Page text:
And now it wants to turn that knowledge into revenue. Well, why wouldn’t they?

Say your car's on-board sensors detect that a certain part is about to fail. The manufacturer will have wireless access to that data and could then alert you and even book a service for you automatically. It sounds great doesn’t it? However, if the repair centre is owned by the car manufacturer you might not be getting the best price for the new parts and servicing. And what if their authorised repair centre is a lot further away than your local garage?

"While the manufacturer is monitoring the car, it has the power to recommend its own spare parts. This is a privileged position and would distort the market," says Neil Pattemore, technical director at FIGIEFA, the European association representing car parts retailers and repair shops.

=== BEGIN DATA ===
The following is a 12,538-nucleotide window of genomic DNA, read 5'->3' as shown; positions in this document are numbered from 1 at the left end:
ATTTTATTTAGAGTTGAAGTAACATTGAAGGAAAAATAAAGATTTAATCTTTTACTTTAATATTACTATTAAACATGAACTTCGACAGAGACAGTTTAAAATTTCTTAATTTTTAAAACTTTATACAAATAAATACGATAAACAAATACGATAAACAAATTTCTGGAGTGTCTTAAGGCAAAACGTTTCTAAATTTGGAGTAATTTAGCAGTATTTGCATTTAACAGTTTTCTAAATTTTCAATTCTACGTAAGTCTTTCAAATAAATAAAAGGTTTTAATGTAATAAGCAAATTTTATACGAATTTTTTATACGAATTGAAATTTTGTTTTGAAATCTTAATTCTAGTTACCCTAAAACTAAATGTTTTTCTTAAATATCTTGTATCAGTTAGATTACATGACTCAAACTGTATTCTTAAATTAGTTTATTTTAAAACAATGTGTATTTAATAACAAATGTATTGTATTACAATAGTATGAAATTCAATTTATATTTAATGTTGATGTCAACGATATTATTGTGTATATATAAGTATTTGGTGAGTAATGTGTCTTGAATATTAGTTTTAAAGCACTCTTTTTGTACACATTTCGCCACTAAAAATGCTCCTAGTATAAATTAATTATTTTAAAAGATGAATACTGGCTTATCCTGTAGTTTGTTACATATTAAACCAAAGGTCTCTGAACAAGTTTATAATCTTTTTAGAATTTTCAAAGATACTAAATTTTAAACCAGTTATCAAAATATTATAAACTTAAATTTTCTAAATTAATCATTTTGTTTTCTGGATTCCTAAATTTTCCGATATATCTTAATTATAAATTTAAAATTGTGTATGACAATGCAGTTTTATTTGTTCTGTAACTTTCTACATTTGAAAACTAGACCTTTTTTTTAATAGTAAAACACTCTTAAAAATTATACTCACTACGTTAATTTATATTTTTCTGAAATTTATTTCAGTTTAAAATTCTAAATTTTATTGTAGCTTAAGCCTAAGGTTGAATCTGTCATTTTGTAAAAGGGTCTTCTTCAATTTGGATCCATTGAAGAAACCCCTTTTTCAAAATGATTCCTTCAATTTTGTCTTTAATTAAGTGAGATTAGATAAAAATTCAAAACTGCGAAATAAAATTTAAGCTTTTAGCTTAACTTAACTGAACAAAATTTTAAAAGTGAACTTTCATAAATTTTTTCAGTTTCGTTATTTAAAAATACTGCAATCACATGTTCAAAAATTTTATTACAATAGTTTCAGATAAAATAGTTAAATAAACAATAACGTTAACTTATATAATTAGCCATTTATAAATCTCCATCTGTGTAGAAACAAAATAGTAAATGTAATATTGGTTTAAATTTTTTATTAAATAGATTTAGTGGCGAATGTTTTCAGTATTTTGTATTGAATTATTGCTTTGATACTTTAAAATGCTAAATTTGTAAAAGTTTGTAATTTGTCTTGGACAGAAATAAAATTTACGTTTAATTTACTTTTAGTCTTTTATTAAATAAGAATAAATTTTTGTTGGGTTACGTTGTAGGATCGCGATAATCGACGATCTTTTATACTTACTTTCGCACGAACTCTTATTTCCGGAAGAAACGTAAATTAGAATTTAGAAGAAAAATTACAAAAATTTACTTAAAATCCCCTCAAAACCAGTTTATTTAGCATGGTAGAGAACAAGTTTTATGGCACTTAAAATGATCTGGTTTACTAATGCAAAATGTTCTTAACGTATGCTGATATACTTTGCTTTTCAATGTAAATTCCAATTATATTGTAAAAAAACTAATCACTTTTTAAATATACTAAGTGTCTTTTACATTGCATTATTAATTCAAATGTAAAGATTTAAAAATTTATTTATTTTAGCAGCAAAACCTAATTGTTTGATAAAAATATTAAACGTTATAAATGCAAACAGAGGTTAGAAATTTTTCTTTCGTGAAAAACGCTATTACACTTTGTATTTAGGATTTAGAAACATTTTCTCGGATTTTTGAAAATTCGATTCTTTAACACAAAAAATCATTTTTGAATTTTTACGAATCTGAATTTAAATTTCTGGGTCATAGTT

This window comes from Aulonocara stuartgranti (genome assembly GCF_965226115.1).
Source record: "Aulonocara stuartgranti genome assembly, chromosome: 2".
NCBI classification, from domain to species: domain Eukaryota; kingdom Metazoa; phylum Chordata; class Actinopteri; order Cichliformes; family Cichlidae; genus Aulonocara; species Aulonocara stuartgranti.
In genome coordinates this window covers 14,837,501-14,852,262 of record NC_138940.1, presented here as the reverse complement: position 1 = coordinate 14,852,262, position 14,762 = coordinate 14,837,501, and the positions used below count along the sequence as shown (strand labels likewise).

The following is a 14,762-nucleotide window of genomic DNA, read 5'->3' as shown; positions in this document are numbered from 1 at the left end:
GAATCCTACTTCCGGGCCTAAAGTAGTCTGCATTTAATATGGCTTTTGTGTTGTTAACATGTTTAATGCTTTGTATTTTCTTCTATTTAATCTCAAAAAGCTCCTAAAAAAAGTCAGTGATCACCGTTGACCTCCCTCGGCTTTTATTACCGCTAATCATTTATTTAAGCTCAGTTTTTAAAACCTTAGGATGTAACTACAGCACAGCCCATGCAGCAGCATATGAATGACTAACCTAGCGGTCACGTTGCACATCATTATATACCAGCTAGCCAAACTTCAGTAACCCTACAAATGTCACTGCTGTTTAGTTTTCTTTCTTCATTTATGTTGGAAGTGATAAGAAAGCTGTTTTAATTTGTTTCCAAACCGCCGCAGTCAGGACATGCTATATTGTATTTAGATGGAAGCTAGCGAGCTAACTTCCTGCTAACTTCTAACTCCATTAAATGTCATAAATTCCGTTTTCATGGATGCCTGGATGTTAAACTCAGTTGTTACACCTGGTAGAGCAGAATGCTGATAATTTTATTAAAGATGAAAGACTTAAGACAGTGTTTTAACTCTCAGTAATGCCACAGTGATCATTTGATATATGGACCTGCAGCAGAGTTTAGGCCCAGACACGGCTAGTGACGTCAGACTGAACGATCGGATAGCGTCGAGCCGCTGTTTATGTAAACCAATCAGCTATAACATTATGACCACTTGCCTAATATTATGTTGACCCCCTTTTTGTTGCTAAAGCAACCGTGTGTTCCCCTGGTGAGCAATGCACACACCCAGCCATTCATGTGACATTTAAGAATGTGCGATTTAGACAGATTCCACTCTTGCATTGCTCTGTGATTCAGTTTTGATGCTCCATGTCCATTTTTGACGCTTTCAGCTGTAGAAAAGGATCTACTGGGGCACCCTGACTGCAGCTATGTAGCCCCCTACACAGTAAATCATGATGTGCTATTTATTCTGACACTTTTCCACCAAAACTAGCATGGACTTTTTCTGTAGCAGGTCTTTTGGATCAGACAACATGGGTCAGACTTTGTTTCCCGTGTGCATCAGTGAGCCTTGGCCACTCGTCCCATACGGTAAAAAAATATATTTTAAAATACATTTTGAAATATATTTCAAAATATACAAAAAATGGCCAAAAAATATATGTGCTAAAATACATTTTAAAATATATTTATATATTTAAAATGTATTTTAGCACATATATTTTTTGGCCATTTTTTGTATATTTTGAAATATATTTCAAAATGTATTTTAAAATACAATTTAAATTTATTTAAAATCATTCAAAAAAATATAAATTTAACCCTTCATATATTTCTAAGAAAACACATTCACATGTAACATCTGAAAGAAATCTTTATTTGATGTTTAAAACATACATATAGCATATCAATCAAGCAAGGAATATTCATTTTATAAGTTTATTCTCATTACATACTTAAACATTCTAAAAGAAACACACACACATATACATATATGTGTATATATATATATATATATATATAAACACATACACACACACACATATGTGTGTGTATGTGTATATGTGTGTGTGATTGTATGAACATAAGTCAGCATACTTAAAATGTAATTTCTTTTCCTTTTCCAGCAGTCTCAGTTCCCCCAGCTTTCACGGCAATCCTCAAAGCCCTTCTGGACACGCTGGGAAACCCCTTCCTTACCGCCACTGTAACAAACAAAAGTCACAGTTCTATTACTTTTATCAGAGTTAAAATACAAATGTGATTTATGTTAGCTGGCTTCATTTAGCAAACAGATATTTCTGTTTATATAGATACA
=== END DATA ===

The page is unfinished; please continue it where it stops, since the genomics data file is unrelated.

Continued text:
On the other hand manufacturers say they're worried about hackers taking control of a car's electronic systems, as has been shown to be possible on several occasions. They also fear that allowing third parties to peer into their cars' "brains" would jeopardise "trade secrets, know-how or information covered by intellectual property rights".
But a growing number of industry bodies think this has more to do with manufacturers trying to control a potentially lucrative revenue stream.

"In the connected era, every vehicle will have its own in-built telematics device and the functionality of a smartphone," says Gerry Keaney, chief executive of the British Vehicle Rental and Leasing Association (BVRLA).

"The data this generates opens up a whole new range of opportunities to develop driver-based infotainment and navigation services.

It also promises to revolutionise the ways vehicles are maintained and managed, enabling vehicle owners to share them between multiple users, fix them before they break down or streamline the repair and servicing process.

There are huge amounts of money to be made or saved here, but only if you have access to the vehicle data," he says.